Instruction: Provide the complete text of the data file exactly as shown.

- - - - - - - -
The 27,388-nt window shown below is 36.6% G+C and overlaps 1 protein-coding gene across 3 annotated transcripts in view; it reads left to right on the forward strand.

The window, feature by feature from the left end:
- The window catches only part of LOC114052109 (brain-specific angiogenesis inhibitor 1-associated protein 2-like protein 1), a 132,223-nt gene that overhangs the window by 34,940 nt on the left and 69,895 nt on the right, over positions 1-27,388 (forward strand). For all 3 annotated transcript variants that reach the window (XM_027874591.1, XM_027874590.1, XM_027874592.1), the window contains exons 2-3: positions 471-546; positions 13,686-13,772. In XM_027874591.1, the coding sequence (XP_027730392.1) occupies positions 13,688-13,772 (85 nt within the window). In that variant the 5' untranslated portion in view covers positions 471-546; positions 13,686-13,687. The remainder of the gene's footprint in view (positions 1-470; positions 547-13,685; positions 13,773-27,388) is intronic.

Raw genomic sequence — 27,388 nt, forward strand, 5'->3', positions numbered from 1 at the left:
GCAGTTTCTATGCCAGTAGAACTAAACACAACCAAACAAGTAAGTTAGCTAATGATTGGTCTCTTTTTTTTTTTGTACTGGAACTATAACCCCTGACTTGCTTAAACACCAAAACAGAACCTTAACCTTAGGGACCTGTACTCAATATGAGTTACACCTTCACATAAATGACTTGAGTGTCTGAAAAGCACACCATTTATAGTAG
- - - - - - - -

The 27,388-nt window shown below is 36.6% G+C and overlaps 1 protein-coding gene across 3 annotated transcripts in view; it reads left to right on the forward strand.

The window, feature by feature from the left end:
- The window catches only part of LOC114052109 (brain-specific angiogenesis inhibitor 1-associated protein 2-like protein 1), a 132,223-nt gene that overhangs the window by 34,940 nt on the left and 69,895 nt on the right, over positions 1-27,388 (forward strand). For all 3 annotated transcript variants that reach the window (XM_027874591.1, XM_027874590.1, XM_027874592.1), the window contains exons 2-3: positions 471-546; positions 13,686-13,772. In XM_027874591.1, the coding sequence (XP_027730392.1) occupies positions 13,688-13,772 (85 nt within the window). In that variant the 5' untranslated portion in view covers positions 471-546; positions 13,686-13,687. The remainder of the gene's footprint in view (positions 1-470; positions 547-13,685; positions 13,773-27,388) is intronic.

Raw genomic sequence — 27,388 nt, forward strand, 5'->3', positions numbered from 1 at the left:
GCAGTTTCTATGCCAGTAGAACTAAACACAACCAAACAAGTAAGTTAGCTAATGATTGGTCTCTTTTTTTTTTTGTACTGGAACTATAACCCCTGACTTGCTTAAACACCAAAACAGAACCTTAACCTTAGGGACCTGTACTCAATATGAGTTACACCTTCACATAAATGACTTGAGTGTCTGAAAAGCACACCATTTATAGTAG